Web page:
Fleck began the second set solo, playing a variety of tunes not unlike his usual solo spots from Flecktones concerts, as well as a piece based only on open strings and harmonics, changing pitch by turning the tuning pegs. He then picked up a custom made cello-banjo, tuned to sound reminiscent of a bass ngoni, and played a medley of traditional songs he learned during his trip to Africa. Diabaté returned to play the absolutely gorgeous Fleck song, "Throw Down Your Heart" (the title of the film and CD, as well as the English translation of the Tanzanian port Bagamoyo, where slaves were boarded onto ships). The encore was an old Malian folk song passed down through the generations of the Diabaté family. After one of Diabaté's usual thrilling cadenzas, Fleck quipped, "Of course you know, this means war," and launched into a full-on "Duelling Banjos" with Diabaté more than holding his own. An impressive and moving concert, truly deserving of the explosive standing ovation it garnered at the end.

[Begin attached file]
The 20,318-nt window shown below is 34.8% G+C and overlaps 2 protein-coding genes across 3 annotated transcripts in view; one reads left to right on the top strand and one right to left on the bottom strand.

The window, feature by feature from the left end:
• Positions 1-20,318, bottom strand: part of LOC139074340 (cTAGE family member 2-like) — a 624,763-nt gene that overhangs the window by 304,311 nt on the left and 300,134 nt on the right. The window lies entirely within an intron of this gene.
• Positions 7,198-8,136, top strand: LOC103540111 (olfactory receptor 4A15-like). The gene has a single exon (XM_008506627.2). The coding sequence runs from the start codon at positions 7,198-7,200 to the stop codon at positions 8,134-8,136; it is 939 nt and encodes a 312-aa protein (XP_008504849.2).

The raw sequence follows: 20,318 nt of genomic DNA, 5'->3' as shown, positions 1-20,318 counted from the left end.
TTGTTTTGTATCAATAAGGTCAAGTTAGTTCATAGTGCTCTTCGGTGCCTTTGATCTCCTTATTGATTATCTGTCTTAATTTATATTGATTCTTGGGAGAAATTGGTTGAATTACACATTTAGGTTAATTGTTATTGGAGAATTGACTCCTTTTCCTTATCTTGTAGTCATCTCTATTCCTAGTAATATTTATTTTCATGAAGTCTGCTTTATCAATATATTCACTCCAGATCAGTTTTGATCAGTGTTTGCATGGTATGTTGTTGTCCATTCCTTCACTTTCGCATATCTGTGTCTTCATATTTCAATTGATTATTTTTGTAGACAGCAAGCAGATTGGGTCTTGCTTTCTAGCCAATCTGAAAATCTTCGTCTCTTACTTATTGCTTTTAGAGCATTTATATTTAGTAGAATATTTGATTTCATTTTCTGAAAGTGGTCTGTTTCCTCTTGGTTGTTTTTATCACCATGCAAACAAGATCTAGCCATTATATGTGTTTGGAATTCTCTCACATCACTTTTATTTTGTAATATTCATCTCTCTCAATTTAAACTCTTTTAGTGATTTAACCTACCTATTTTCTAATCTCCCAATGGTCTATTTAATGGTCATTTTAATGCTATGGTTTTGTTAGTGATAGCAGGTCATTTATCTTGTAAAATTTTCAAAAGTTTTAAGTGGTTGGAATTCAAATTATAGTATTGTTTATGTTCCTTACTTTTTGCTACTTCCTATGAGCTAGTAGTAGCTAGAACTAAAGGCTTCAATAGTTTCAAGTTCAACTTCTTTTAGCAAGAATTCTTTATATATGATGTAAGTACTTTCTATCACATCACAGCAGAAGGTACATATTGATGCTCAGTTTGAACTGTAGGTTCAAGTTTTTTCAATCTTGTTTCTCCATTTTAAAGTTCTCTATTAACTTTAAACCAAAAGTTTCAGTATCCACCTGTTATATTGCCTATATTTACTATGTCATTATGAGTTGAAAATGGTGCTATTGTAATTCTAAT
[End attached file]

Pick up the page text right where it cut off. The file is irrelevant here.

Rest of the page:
I attended a screening of Throw Down Your Heart earlier in the week, and like most documentaries of Western musicians travelling to Asia or Africa, I just wanted to jump and cry. I find it utterly fascinating that a tiny village in Uganda, without running water, can congregate to build and play a 12-foot-long balafon. The role of music in these communities is vital and permeates every part of life - it's not a specialized luxury, as is often the perception in the West. Fleck is honest and humble, marvelling at guitarist Djelimady Tounkara's adaptations of the ngoni language to guitar, and teaching ngoni virtuoso Bassekou Kouyate's son how to play the banjo. I'm curious to hear if Fleck will transfer the playing style of kora or Malian guitar virtuosos like Tounkara or Ali Farka Touré to banjo, the way Jayme Stone has.